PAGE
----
I knew of them as a couple who had sailed countless miles aboard a small, traditionally-built wooden vessel in the 19th century style of Joshua Slocum — that is, with kerosene lamps and a sextant, and just wind in the sails or oars for propulsion. I wondered about their relevance in an era of GPS, refrigeration, powered inflatables and satellite phones. Jokes about Lin and Larry’s old-fashioned approach are common.
But as my husband, Garth, and I prepared to go voyaging, we consulted their many books for guidance — “Cost Conscious Cruiser,” “Storm Tactics Handbook” and others — and realized how much Garth and I leaned toward the Pardey end of the scale, with our 31-footer and few modern amenities.
Recently, after meeting Lin and Larry at Port Townsend’s Wooden Boat Festival, I devoured Lin’s lovely 2011 memoir, “Bull Canyon,” which covers a brief period in the late ’70s and early ’80s, when she and Larry were boatbuilding in a remote canyon, off the grid in California. The book piqued my interest in learning more about this famous duo and I found myself curious for another perspective, to discover more of what lay behind the polished image that Lin has so carefully cultivated. Who better than Herb McCormick, their longtime editor at Cruising World, to shed some light on the rest of this accomplished couple’s story?
Herb McCormick’s new book “As Long As It’s Fun” (Paradise Cay Publications 2014) spans the couple’s impressive sailing history and brings to light some lesser-known aspects of their adventurous lives. He outlines how two very different people forged a union that has endured over five decades and evolved into a worldwide media brand. But more than that, he explains what makes them tick and why this first couple of sailing captured so much attention.
At a time when yachting was considered to be limited to the realm of wealthy hobbyists, the young Pardeys showed that grand adventures were within the grasp of the middle class. In the 1970s, as boomers like them came of age, the timing for such a message couldn’t have been more ideal. Among the Pardeys’ many accomplishments are east-about and west-about circumnavigations, through some of the world’s toughest waters, aboard two home-built boats under 30 feet and authoring nearly a dozen books.
But the Pardeys have done far more than just sail a lot of miles on a small boat and spread the gospel of simple living afloat. They are true adventurers in every aspect of their lives. Until I read Herb McCormick’s book, I didn’t fully grasp the extent to which they’ve pushed beyond the boundaries of conventional life.
Did you know that winning a dry-land sailing contest in the Sahara landed Larry on the cover of National Geographic in 1967? Or that despite political unrest in Africa, they undertook a sweeping African photo safari? Or that their single-minded determination transformed a dilapidated pier and shack in New Zealand into a thriving boat repair facility?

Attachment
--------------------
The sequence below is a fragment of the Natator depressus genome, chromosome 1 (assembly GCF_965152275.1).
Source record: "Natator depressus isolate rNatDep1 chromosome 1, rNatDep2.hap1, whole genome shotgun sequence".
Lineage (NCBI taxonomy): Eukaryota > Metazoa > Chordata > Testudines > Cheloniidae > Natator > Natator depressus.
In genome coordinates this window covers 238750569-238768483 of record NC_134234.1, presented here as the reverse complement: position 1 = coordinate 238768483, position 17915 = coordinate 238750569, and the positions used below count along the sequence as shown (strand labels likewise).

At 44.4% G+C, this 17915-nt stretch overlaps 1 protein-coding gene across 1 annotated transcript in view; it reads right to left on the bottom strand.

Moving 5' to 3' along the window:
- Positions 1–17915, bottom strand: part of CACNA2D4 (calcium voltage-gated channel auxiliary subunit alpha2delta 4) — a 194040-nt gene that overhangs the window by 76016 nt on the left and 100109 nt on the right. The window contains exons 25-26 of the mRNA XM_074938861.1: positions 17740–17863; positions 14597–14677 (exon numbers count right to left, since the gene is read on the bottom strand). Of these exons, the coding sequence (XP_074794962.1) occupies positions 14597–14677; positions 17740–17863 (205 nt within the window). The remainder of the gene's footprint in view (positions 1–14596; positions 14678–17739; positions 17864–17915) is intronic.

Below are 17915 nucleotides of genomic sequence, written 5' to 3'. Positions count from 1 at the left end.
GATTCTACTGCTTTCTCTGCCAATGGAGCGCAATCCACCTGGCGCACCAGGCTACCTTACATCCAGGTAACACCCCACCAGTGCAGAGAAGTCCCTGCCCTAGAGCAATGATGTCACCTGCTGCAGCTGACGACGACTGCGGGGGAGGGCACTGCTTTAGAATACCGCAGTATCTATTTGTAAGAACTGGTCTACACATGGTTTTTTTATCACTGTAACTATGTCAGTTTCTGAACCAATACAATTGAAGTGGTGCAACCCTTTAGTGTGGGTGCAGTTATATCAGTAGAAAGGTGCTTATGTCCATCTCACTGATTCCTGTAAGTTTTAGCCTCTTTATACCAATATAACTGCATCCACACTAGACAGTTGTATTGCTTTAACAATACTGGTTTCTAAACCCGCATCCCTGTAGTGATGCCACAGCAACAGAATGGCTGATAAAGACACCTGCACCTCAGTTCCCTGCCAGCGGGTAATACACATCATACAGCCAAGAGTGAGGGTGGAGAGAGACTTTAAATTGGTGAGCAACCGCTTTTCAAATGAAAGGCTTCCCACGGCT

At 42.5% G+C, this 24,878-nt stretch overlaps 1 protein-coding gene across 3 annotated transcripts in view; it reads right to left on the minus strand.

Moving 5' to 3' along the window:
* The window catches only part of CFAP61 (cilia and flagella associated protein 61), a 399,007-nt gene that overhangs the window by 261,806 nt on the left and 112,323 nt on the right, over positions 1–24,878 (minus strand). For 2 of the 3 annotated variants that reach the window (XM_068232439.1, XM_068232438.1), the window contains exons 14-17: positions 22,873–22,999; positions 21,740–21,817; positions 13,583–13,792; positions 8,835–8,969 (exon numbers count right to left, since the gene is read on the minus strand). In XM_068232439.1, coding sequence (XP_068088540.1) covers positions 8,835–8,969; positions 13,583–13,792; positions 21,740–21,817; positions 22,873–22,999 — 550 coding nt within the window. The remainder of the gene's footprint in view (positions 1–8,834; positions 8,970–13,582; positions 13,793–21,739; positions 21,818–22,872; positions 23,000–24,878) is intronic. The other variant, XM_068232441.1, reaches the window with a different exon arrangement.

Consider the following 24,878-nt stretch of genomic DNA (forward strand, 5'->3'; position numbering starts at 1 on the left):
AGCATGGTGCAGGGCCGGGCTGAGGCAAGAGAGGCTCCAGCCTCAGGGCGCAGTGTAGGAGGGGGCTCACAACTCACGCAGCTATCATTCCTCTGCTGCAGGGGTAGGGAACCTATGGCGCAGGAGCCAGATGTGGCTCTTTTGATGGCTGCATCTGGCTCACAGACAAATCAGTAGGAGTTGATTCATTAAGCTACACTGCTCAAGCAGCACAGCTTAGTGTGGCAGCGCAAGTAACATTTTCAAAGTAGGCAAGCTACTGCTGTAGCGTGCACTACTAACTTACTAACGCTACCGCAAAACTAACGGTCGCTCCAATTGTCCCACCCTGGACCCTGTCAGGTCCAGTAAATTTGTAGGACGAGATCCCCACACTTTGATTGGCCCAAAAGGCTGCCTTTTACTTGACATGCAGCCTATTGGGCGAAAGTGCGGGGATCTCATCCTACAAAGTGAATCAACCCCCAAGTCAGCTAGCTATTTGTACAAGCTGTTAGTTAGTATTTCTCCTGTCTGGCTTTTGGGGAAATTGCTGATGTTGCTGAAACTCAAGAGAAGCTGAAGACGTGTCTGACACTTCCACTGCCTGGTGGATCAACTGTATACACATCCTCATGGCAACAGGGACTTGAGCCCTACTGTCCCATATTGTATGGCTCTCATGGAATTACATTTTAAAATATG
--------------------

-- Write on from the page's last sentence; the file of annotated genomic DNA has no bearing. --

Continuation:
Or that Lin nearly single-handedly brought electricity and telephone and order to a nearly uninhabitable cottage in a remote treacherous California canyon, which helped them make a tidy little profit on their investment in a place where they could build their beloved Taleisin? I didn’t.
Nor that their creative money-making schemes have included not only refurbishing and delivering boats and writing, but also sign-painting, bookkeeping, importing rare teak and antiques and reselling them, and even becoming dealers for sail lofts and boat equipment manufacturers.
The Pardeys’ drive and can-do attitude infuses everything they do. Anything that would bring them closer to their goals they would tackle without reservation. McCormick deftly reveals that through this narrative. Their relentless drive has defied belief even among their greatest fans. A lighthearted poke at the Pardeys in a parody magazine called Yaahting in 1984 fueled a natural human inclination to topple this mythical couple from their pedestal. But thanks to McCormick’s thorough profile, I understand how their almost Forrest Gump-like naiveté and love for wooden boats and sailing combine with an entrepreneurial drive and hard work to explain their nearly superhuman accomplishments.
McCormick conveys their philosophy throughout his narrative: The Pardeys truly adore sailing for the fun of it, and while they strive for safety, their adventurous spirit interprets the risks involved with sailing as a source of continual cheap thrills. They believe that the best safety equipment cannot be purchased but can be found in knowledge, practice and a reliable partner; that it’s better to focus on prevention rather than a cure; and that ultimately what you learn in life is getting out of trouble. They worry that an overreliance on expensive equipment risks scaring people out of our sport. These sentiments stand the test of time. At least for me.
McCormick invokes the tone of the early ’70s when Lin and Larry met, as he describes their attempt to scrape together some “dough” to pursue their dreams. But he’s a little sketchy on details. I found myself hungering for specific dates and for more context in the form of outside events to anchor the story in time.
Still, McCormick aptly reveals how and why this first couple of sailing has earned their place in history. “As Long As It’s Fun” also offers readers a glimpse into what makes some people remarkable: pursuing their dreams with a single-minded passion to create the lives they want to live.